The snare drum was preferred in this country for military units. The bass drum, a much larger instrument that is beaten at either end, appeared chiefly in military parades. The heads of old drums were parchment, the sides usually maple, although other wood was sometimes used.
The cords on the side of a drum are for tuning it when it loses its resonance either from long use or being wet. By tightening the cords, the tone quality is improved. These cords are one method of estimating the age of a drum. Before and during the Civil War, the cords were inserted through holes in the top and bottom hoops. Afterward, they were held in place by metal hooks attached to the edge of the hoops by metal clips.
The military drum found in an attic is almost certain to be more valuable than the violin with broken strings or the battered clarinet. Making music was a favorite form of entertainment at home among Victorians. In late Victorian days the guitar, Jew's harp, mouth organ or harmonica, and the ocarina or sweet potato were popular. It may even be possible to sell the banjo, which was the instrument to own during the early 1900's. Accordions are perhaps more popular nowadays than they were 75 years ago, but this does not necessarily mean that the old one will be salable except as a curiosity.
Important stringed instruments such as the various styles of piano need the advice of an expert. So probably would a harp, which was a much more popular instrument a century ago than it is today. There is considerable interest in melodeons, harmoniums, and various other types of organ. Player pianos, which were so popular in the late 1800's, arc being manufactured again. and so it's quite possible that an old one could be sold without much difficulty. Certainly the rolls which enabled the player piano to make music arc salable. There is some market also for hymnals and songbooks.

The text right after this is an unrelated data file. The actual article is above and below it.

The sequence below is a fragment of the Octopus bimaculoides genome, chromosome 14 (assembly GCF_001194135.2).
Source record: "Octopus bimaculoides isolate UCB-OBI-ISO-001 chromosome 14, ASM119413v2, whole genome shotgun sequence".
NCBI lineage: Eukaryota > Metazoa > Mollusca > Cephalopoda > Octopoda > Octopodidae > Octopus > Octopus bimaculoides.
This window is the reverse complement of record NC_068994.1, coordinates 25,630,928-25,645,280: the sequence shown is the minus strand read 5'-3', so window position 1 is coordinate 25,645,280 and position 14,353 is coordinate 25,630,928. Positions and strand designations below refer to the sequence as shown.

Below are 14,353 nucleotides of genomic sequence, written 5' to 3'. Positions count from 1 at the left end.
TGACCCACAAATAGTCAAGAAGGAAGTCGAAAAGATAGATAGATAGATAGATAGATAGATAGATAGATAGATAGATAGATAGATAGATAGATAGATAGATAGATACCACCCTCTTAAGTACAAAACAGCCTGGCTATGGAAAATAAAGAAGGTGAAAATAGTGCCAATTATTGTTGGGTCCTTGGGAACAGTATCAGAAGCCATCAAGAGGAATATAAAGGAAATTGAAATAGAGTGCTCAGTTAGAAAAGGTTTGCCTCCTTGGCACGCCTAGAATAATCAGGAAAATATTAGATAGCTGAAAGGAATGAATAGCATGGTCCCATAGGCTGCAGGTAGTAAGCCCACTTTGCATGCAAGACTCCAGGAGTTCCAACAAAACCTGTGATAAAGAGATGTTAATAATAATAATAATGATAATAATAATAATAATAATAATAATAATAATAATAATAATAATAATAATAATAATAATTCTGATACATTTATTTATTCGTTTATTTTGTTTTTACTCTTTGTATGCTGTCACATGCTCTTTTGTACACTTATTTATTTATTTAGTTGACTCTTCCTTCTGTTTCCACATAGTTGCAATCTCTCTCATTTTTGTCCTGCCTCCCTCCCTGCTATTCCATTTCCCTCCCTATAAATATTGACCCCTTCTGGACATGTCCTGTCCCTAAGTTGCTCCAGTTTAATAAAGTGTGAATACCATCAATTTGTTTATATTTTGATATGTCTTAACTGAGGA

Music boxes entrance so many people that it is never necessary to hunt long in order to find a new owner for one you don't want to keep. Their tinkling tunes seem to have some kind of special appeal, whether the box itself is large or small, decorative or not. Many kinds and sizes were made. The Swiss have long been noted for the production of music boxes, but they were manufactured in other European countries and later in this country. Old Swiss music boxes of the cylinder type often play six, eight, or ten tunes; later ones-but still antiques now-have interchangeable cylinders or perhaps attachments such as bells or drums. Boxes that produced their music by means of disks were made under several trade names; some played more than 20 disks, others changed disks automatically, and any of them might have been equipped with attachments that ranged from bells to a zither. Miscellaneous objects such as steins, jewel boxes, and carved wooden plates have been made with tiny music boxes concealed in or under them so that one or more tunes can be played after a spring mechanism has been wound with a key.